In fairness to the architects of the FCAT, I realize it’s hard to measure whether a child has reached his or her potential. But Florida seems to have decided since we can’t measure maximum performance, let’s just measure minimal competence. Let’s make our floor also our ceiling, and declare success when we reach this low water mark. It’s almost as if the creators of Florida’s grading system cynically believe that public schools are for the masses who should be happy with mediocrity, and anything more should be found in private schools. I couldn’t disagree more and, in fact, Florida’s Constitution guarantees “high quality” public education.

Well, next week Sophie’s advanced math teacher will work feverishly to catch up or she will just have to leave things out. But at least Sophie will know she played an integral part in Florida’s mad dash to mediocrity. As for me, I’m so mad I could spit.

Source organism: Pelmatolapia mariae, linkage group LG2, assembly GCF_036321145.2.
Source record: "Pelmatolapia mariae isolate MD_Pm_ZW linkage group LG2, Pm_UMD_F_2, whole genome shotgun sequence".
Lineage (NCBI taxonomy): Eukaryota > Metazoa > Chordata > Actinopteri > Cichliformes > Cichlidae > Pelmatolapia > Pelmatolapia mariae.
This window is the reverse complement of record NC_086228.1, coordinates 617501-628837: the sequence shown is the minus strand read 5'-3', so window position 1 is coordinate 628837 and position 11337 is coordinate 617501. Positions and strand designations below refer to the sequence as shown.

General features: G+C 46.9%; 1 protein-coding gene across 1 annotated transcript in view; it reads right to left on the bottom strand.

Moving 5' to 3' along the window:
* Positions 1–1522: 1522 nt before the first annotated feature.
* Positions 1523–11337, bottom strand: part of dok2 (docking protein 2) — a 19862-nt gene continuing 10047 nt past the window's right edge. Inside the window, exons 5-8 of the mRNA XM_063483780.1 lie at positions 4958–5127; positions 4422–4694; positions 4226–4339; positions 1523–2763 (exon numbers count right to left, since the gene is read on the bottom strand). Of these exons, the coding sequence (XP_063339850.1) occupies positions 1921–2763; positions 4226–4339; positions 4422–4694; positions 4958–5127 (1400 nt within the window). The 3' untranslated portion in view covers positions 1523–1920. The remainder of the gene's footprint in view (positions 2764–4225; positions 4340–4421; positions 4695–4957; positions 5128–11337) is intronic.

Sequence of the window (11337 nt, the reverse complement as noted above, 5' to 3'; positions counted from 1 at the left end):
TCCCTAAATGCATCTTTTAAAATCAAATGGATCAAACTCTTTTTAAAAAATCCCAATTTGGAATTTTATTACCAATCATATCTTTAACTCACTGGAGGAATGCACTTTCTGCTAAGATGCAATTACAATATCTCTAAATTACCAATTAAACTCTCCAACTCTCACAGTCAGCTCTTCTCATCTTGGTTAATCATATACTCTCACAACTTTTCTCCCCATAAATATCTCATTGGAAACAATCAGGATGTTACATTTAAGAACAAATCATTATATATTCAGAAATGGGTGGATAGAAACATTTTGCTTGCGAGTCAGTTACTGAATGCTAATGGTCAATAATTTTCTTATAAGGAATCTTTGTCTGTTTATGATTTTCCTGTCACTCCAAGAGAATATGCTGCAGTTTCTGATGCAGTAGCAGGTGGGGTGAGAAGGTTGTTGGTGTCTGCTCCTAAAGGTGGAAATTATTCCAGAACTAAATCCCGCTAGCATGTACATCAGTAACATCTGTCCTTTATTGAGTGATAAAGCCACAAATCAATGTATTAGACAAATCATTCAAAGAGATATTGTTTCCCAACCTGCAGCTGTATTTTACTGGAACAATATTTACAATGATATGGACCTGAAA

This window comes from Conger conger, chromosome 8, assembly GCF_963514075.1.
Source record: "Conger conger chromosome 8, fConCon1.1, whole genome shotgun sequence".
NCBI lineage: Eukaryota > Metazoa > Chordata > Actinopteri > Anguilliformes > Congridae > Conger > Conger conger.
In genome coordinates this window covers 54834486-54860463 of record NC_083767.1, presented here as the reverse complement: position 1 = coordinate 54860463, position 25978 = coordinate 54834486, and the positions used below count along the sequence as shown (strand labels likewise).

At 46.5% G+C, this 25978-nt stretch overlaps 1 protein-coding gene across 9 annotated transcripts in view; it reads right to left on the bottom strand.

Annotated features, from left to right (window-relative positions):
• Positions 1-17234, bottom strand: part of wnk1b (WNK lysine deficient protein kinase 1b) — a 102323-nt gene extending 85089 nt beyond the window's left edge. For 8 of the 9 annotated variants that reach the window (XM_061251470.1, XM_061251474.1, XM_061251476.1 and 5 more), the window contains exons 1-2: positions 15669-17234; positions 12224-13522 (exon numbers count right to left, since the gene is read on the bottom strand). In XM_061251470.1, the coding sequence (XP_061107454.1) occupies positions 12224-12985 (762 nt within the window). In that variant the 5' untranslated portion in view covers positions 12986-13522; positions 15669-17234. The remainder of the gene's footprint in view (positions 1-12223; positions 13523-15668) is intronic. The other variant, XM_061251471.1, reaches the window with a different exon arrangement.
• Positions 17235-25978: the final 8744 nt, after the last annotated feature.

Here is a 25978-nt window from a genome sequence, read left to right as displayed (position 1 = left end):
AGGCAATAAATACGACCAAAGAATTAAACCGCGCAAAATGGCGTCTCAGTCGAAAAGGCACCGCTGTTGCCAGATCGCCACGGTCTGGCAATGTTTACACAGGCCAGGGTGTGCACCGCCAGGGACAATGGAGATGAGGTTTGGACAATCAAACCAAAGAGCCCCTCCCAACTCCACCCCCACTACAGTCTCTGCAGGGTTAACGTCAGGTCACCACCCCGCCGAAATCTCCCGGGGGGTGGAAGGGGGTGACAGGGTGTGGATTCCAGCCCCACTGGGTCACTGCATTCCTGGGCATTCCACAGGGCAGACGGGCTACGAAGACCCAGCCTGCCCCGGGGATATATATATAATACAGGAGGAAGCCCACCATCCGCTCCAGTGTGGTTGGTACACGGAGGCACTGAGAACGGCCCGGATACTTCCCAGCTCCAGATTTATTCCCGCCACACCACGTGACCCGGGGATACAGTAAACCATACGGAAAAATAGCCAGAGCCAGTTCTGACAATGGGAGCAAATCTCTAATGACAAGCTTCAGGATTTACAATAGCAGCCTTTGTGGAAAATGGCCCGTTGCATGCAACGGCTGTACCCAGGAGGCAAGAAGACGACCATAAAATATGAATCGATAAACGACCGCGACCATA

A shot of reality about high school performance

I just finished reading a second Department of Education press release in so many weeks touting how terrific Florida’s High Schools are performing. The press statements rely on graduation rate statistics (that only Florida is using), and a new “self-test” that is being given to high schools under recently enacted legislative guidelines. While I hate to rain on anyone’s parade, as a parent with three kids headed in the direction of Florida’s high schools, I think it’s counterproductive to mask deficiencies with illusory successes.

So, as they say in the sports world, let’s go to the telestrator. Attached are a few pages from the recently released 2010 – 2011 Congressional Quarterly Education State Rankings . CQ is a respected, nonpartisan publication that puts together empirical data collected from reliable organizations including government sources. The stats are not a self-test, or a “home-cooked”